I miss her. That is all.
I miss her as she was when I was 8. I miss being 8. I want to jump back to 1991 and whisper in my own ear and say, take a moment. Take a good look around. Get it set in your brain. This, all of it; the sights, the sounds, the emotions…it is all pretty grand.
I would tell my 8 year old self to memorize what was written on the chalkboard in the kitchen at the base of the stairs. How many tomato worms had grandpa killed that summer? Had grandma drawn any men with pipes yet that day? I would tell that 8 year old girl to inhale deeply while standing in the middle of the kitchen. It smells like cast iron pans, sauted onions, and browned ground beef. I would tell my 8 year old self to look down. Really remember the green linoleum floor with the hand woven circular rug under the kitchen table. Memorize the colors of that rug, as it will be under your feet for decades.
Remember what it feels like to be surrounded by corn fields and how it feels to be tucked away and hidden from the outside world. Dear 8 year old me, you will crave this sort of isolation from time to time but understand that it is more of a need to be encompassed and surrounded and less about the isolation. It will be why you are drawn to cities. Suck in the sweet smell of the corn deep into your lungs and feel the warm humid air cover your skin as it sweeps over those fields. Rememeber it all I would tell her.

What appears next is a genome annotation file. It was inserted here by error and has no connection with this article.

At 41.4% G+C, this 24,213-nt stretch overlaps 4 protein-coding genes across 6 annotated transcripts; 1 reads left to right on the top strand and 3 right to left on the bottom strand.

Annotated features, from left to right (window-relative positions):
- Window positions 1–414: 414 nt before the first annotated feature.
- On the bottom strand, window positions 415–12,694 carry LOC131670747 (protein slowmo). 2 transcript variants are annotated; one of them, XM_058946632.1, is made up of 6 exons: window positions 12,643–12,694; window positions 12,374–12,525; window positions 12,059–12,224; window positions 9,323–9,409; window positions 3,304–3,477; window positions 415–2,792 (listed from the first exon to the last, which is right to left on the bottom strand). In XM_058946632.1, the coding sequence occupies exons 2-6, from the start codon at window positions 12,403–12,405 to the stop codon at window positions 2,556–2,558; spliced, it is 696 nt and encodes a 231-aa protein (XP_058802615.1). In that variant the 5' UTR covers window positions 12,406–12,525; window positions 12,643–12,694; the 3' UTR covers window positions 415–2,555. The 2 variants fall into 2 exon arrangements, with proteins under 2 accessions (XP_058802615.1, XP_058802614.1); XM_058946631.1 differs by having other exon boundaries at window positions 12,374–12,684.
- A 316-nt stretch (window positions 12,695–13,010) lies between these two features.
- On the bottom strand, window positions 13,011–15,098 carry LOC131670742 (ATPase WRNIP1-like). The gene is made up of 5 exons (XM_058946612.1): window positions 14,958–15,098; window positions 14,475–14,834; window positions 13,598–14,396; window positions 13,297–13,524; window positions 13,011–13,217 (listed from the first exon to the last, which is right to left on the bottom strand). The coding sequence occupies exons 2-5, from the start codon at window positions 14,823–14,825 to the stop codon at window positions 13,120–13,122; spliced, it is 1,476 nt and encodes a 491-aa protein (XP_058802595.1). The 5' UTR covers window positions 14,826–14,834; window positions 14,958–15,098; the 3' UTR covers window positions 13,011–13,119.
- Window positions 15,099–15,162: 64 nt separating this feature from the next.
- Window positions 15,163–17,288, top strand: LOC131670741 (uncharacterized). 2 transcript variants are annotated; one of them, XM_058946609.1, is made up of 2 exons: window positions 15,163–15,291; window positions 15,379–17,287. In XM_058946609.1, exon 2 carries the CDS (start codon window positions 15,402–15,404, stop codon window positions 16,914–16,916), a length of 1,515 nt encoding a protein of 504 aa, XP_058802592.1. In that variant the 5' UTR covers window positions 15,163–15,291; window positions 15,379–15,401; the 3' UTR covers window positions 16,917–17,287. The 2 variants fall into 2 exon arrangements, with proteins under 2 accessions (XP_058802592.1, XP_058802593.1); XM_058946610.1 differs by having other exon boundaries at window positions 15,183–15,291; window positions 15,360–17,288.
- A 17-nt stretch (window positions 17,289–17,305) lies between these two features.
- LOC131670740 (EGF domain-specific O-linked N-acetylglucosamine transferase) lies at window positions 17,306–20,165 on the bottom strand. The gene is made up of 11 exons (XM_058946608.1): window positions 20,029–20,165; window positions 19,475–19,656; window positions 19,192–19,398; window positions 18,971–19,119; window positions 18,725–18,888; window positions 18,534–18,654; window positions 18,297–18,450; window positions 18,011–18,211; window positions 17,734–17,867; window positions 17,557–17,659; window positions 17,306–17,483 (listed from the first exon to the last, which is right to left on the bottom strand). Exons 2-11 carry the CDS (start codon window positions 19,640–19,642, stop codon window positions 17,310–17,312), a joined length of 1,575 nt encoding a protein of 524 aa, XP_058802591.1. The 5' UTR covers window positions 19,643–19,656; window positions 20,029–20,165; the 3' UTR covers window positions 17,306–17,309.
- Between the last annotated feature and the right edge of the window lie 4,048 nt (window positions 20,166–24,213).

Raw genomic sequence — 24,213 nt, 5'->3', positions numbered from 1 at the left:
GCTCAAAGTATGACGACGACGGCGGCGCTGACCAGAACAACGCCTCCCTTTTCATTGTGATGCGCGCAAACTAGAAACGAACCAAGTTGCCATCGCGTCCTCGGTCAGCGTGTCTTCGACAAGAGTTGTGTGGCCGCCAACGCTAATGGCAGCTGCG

I would tell her to remember the sharp pain of stones jabbing her tender spring feet while gingerly walking barefoot across a gravel drive. Remember how you will be able to run at top speed on that same gravel in a few months but with August feet. And remember the tenderness with which grandma will scrub your grubby toes at the end of each day. Take a step back and take a mental snapshot of that image and hold it with you forever. An old wash basin sitting in the middle of the drive, filled with ice cold hose water and a splash of slippery bleach…an aging grandma bent over a squirming child, a scrub brush in one hand a dirty foot in the other. Keep that image in your back pocket.
Dear 8 year old, don’t forget the concord grapevine that grows wildly yet is carefully tended to on the west side of the house. Between the chicken coop and the garage. Remember the cluster of purple grapes so dark they seemed black. Linger a few moments with the sweet flavor of their juices and notice the similarity between it and the jelly you adore. Know 2 decades later you will chase that flavor for an entire summer.
Remember ice cream treats in the front yard with grandpa. I would tell her to pick the Flintstone orange pushup more often because they will not taste the same twenty years later. I would tell her to let the nylon webbing of the lawn chair stick and scratch her thighs and just listen to the ebb and flow of the adult conversation happening above her head. Or just sit there and help grandpa watch the corn grow. I would tell her to learn how to sit still and to listen and to watch.